This exercise could ease labour anxieties. Zahra Saeed reports.
Stretching and bending might be a daunting prospect with a big belly in tow, but yoga can actually be very beneficial for pregnant women.
Research by the Universities of Manchester and Newcastle earlier this year revealed that attending a pregnancy yoga class once a week for eight weeks resulted in women having significantly less fear about giving birth, and less anxiety in general. Even a single yoga class during pregnancy cut anxiety by a third.
Cheryl MacDonald, founder of YogaBellies, which offers pre and post-natal yoga classes, says: “Yoga during pregnancy is especially beneficial, because women are undergoing times of great change, stress and anxiety,” she says. “Yoga brings awareness to the body and the mind, and helps you feel calm.”
YogaBellies recently surveyed 700 women who attended pre-natal classes, and found 86 per cent of them had never previously set foot in a yoga class.
The trend’s been given the celebrity thumbs up too – before giving birth to her baby boy, Bobby, earlier this month, Yorkshire-born Kimberley Walsh wrote about attending a class, while heavily-pregnant Hollywood actress Mila Kunis has been spotted leaving a sessions in Los Angeles.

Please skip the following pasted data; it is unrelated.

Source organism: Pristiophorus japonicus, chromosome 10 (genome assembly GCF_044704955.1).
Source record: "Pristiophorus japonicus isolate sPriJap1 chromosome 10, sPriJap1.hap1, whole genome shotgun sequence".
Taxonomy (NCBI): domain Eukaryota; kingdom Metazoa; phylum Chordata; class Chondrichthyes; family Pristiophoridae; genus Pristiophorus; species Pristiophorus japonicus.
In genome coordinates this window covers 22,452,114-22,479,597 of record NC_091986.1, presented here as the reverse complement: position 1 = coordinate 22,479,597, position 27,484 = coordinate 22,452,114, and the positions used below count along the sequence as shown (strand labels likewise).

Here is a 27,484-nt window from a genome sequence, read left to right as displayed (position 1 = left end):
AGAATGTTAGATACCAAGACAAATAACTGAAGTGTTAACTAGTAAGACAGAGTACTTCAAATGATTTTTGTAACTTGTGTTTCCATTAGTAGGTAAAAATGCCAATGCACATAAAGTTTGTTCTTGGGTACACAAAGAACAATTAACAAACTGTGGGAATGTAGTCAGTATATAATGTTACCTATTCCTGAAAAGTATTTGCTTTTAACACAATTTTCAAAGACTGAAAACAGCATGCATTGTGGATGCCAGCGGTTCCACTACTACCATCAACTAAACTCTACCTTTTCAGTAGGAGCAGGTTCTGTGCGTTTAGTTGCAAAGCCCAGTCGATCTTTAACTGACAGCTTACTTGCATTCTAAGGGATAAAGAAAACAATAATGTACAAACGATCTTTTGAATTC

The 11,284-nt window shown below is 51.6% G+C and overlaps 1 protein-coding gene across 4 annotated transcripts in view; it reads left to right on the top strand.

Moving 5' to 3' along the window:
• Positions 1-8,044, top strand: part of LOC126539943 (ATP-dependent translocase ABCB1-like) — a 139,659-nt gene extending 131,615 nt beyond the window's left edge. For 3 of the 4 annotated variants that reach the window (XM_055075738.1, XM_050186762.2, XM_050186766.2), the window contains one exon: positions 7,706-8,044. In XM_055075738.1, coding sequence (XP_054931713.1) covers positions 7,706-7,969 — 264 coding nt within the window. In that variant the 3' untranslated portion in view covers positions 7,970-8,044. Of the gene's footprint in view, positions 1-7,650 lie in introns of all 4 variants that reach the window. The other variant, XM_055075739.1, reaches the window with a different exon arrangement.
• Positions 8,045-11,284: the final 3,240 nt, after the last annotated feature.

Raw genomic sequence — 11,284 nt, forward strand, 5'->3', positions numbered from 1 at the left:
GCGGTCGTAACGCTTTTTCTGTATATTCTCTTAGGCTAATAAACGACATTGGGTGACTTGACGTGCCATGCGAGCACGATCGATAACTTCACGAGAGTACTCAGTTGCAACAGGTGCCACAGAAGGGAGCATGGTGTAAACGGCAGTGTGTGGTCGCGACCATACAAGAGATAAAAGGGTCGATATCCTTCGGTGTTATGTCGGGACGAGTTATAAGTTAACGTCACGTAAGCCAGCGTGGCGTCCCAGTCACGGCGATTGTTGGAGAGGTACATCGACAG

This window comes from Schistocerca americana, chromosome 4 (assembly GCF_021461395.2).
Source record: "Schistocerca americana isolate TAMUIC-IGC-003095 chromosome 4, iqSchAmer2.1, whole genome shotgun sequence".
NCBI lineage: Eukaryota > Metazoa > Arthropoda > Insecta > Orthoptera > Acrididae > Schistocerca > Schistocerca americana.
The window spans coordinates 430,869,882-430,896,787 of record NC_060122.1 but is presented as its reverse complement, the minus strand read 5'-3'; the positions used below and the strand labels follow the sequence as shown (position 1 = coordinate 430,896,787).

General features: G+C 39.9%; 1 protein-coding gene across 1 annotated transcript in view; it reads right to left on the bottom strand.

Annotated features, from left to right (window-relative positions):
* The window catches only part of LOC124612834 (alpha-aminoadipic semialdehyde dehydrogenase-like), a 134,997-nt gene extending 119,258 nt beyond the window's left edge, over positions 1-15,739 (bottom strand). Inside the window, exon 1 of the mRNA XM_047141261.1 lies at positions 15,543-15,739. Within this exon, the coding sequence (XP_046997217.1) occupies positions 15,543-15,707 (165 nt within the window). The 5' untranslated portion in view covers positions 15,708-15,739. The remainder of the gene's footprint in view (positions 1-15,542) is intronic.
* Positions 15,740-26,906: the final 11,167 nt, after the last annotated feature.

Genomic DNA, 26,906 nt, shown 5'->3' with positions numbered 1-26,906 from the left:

As MacDonald points out though, it’s important that mums-to-be who are new to yoga seek out a pregnancy class.
“It really is a specialist area of teaching, because there are so many things that can go wrong and there are so many different specific conditions. We don’t take anyone in our classes until they’re 14 weeks gone,” she explains. “Extreme back bending and things like that can cause the embryo to detach from the placenta, so the first trimester is actually the time you have to be most careful.”
Dr Sarah Jarvis, a clinical consultant at patient.co.uk, also advises caution. “Your ligaments naturally soften and stretch during pregnancy, which makes it easier for your baby’s head to fit through your pelvis, but which also makes you more prone to painful strains,” Jarvis says.
However being active is vital.
“Exercise is important for everyone, but never more than when you’re pregnant. It keeps your heart strong, your muscles toned, and being fit may even mean your labour is shorter,” Jarvis adds. “But your body is going through huge changes in pregnancy, so it’s important to make allowances. Low-impact exercises, designed for pregnant women are great, and pregnancy yoga can help you relax your mind as well as keeping you supple.”
MacDonald points out pregnancy yoga can help build strength and stamina, as well as learn breathing techniques.
MacDonald, 35, a yoga aficionado since she was 17, is a firm believer in the relaxation aspects of the practice.
“Self-hypnosis is quite similar to deep relaxation, or yoga nidra, in yogic terms. When we’re in this state of relaxation, we’re more susceptible to suggestions like, ‘You’re not scared of childbirth’,” she says.
Log on to www.patient.co.uk/health/media/slideshows/9-benefits-of-physical-activity-during-pregnancy